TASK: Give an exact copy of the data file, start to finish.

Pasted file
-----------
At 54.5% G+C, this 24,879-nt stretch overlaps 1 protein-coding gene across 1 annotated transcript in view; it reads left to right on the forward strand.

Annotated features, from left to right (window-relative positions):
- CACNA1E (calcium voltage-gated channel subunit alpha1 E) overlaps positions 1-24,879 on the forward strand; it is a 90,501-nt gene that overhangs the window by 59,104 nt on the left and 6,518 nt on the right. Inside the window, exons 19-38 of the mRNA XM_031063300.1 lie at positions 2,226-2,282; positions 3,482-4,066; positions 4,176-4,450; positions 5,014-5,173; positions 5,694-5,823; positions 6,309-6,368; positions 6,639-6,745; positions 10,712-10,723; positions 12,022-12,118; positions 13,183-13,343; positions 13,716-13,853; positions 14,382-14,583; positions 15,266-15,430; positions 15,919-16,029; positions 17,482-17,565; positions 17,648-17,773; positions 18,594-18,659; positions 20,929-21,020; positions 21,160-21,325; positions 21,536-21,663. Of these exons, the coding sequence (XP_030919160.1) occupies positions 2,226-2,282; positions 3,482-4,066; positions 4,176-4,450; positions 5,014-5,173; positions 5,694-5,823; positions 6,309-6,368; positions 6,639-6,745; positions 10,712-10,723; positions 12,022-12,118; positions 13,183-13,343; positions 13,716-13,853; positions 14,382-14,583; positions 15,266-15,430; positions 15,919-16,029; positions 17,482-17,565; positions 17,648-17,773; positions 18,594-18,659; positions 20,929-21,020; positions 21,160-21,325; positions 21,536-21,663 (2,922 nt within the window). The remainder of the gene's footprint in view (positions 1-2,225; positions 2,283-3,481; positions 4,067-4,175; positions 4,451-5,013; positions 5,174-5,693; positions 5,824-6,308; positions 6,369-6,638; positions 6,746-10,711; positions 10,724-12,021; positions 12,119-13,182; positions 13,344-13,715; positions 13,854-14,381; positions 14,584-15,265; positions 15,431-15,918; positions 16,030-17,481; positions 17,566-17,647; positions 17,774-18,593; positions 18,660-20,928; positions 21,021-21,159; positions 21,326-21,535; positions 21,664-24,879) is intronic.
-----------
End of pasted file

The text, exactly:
At 54.5% G+C, this 24,879-nt stretch overlaps 1 protein-coding gene across 1 annotated transcript in view; it reads left to right on the forward strand.

Annotated features, from left to right (window-relative positions):
- CACNA1E (calcium voltage-gated channel subunit alpha1 E) overlaps positions 1-24,879 on the forward strand; it is a 90,501-nt gene that overhangs the window by 59,104 nt on the left and 6,518 nt on the right. Inside the window, exons 19-38 of the mRNA XM_031063300.1 lie at positions 2,226-2,282; positions 3,482-4,066; positions 4,176-4,450; positions 5,014-5,173; positions 5,694-5,823; positions 6,309-6,368; positions 6,639-6,745; positions 10,712-10,723; positions 12,022-12,118; positions 13,183-13,343; positions 13,716-13,853; positions 14,382-14,583; positions 15,266-15,430; positions 15,919-16,029; positions 17,482-17,565; positions 17,648-17,773; positions 18,594-18,659; positions 20,929-21,020; positions 21,160-21,325; positions 21,536-21,663. Of these exons, the coding sequence (XP_030919160.1) occupies positions 2,226-2,282; positions 3,482-4,066; positions 4,176-4,450; positions 5,014-5,173; positions 5,694-5,823; positions 6,309-6,368; positions 6,639-6,745; positions 10,712-10,723; positions 12,022-12,118; positions 13,183-13,343; positions 13,716-13,853; positions 14,382-14,583; positions 15,266-15,430; positions 15,919-16,029; positions 17,482-17,565; positions 17,648-17,773; positions 18,594-18,659; positions 20,929-21,020; positions 21,160-21,325; positions 21,536-21,663 (2,922 nt within the window). The remainder of the gene's footprint in view (positions 1-2,225; positions 2,283-3,481; positions 4,067-4,175; positions 4,451-5,013; positions 5,174-5,693; positions 5,824-6,308; positions 6,369-6,638; positions 6,746-10,711; positions 10,724-12,021; positions 12,119-13,182; positions 13,344-13,715; positions 13,854-14,381; positions 14,584-15,265; positions 15,431-15,918; positions 16,030-17,481; positions 17,566-17,647; positions 17,774-18,593; positions 18,660-20,928; positions 21,021-21,159; positions 21,326-21,535; positions 21,664-24,879) is intronic.